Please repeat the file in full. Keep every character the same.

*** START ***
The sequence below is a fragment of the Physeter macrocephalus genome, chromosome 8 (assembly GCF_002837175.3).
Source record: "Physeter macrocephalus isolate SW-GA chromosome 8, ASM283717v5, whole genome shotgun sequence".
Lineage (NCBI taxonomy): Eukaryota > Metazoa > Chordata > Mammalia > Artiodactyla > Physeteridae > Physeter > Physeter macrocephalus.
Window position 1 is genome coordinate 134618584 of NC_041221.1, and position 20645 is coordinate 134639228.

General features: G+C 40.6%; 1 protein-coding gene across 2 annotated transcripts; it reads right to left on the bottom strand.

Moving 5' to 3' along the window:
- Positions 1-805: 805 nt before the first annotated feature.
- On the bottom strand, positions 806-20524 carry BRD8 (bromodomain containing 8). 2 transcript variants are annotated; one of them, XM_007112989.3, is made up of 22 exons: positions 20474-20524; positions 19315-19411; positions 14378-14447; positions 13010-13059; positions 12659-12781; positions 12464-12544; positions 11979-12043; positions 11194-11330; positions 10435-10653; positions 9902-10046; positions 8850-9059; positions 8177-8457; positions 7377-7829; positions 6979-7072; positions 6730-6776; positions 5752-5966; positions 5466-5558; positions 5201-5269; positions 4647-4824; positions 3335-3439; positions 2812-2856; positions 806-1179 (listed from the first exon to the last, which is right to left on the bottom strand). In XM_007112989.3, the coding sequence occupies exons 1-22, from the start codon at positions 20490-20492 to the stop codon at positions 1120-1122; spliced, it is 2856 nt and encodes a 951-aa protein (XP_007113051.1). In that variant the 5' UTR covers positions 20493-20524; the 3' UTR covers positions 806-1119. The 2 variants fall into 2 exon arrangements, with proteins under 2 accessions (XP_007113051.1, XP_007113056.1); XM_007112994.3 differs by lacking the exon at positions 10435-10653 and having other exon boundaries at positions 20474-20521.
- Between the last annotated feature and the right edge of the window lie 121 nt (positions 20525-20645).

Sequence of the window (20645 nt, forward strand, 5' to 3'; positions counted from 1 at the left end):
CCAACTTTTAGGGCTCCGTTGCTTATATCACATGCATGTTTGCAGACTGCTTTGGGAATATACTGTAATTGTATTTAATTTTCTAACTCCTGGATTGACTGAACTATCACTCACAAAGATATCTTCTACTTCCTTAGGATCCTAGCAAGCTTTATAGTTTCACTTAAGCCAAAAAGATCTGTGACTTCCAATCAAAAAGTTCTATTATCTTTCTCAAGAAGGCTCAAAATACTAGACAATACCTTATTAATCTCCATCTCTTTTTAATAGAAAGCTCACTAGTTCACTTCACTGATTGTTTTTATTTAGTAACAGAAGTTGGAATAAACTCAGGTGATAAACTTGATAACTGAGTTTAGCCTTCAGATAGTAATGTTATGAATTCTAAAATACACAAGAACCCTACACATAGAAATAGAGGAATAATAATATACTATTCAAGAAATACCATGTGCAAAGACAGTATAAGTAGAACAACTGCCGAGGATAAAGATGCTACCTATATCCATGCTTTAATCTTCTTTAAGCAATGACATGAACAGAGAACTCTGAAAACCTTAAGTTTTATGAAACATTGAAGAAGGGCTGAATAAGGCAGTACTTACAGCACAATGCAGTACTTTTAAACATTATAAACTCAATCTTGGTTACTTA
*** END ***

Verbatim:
The sequence below is a fragment of the Physeter macrocephalus genome, chromosome 8 (assembly GCF_002837175.3).
Source record: "Physeter macrocephalus isolate SW-GA chromosome 8, ASM283717v5, whole genome shotgun sequence".
Lineage (NCBI taxonomy): Eukaryota > Metazoa > Chordata > Mammalia > Artiodactyla > Physeteridae > Physeter > Physeter macrocephalus.
Window position 1 is genome coordinate 134618584 of NC_041221.1, and position 20645 is coordinate 134639228.

General features: G+C 40.6%; 1 protein-coding gene across 2 annotated transcripts; it reads right to left on the bottom strand.

Moving 5' to 3' along the window:
- Positions 1-805: 805 nt before the first annotated feature.
- On the bottom strand, positions 806-20524 carry BRD8 (bromodomain containing 8). 2 transcript variants are annotated; one of them, XM_007112989.3, is made up of 22 exons: positions 20474-20524; positions 19315-19411; positions 14378-14447; positions 13010-13059; positions 12659-12781; positions 12464-12544; positions 11979-12043; positions 11194-11330; positions 10435-10653; positions 9902-10046; positions 8850-9059; positions 8177-8457; positions 7377-7829; positions 6979-7072; positions 6730-6776; positions 5752-5966; positions 5466-5558; positions 5201-5269; positions 4647-4824; positions 3335-3439; positions 2812-2856; positions 806-1179 (listed from the first exon to the last, which is right to left on the bottom strand). In XM_007112989.3, the coding sequence occupies exons 1-22, from the start codon at positions 20490-20492 to the stop codon at positions 1120-1122; spliced, it is 2856 nt and encodes a 951-aa protein (XP_007113051.1). In that variant the 5' UTR covers positions 20493-20524; the 3' UTR covers positions 806-1119. The 2 variants fall into 2 exon arrangements, with proteins under 2 accessions (XP_007113051.1, XP_007113056.1); XM_007112994.3 differs by lacking the exon at positions 10435-10653 and having other exon boundaries at positions 20474-20521.
- Between the last annotated feature and the right edge of the window lie 121 nt (positions 20525-20645).

Sequence of the window (20645 nt, forward strand, 5' to 3'; positions counted from 1 at the left end):
CCAACTTTTAGGGCTCCGTTGCTTATATCACATGCATGTTTGCAGACTGCTTTGGGAATATACTGTAATTGTATTTAATTTTCTAACTCCTGGATTGACTGAACTATCACTCACAAAGATATCTTCTACTTCCTTAGGATCCTAGCAAGCTTTATAGTTTCACTTAAGCCAAAAAGATCTGTGACTTCCAATCAAAAAGTTCTATTATCTTTCTCAAGAAGGCTCAAAATACTAGACAATACCTTATTAATCTCCATCTCTTTTTAATAGAAAGCTCACTAGTTCACTTCACTGATTGTTTTTATTTAGTAACAGAAGTTGGAATAAACTCAGGTGATAAACTTGATAACTGAGTTTAGCCTTCAGATAGTAATGTTATGAATTCTAAAATACACAAGAACCCTACACATAGAAATAGAGGAATAATAATATACTATTCAAGAAATACCATGTGCAAAGACAGTATAAGTAGAACAACTGCCGAGGATAAAGATGCTACCTATATCCATGCTTTAATCTTCTTTAAGCAATGACATGAACAGAGAACTCTGAAAACCTTAAGTTTTATGAAACATTGAAGAAGGGCTGAATAAGGCAGTACTTACAGCACAATGCAGTACTTTTAAACATTATAAACTCAATCTTGGTTACTTA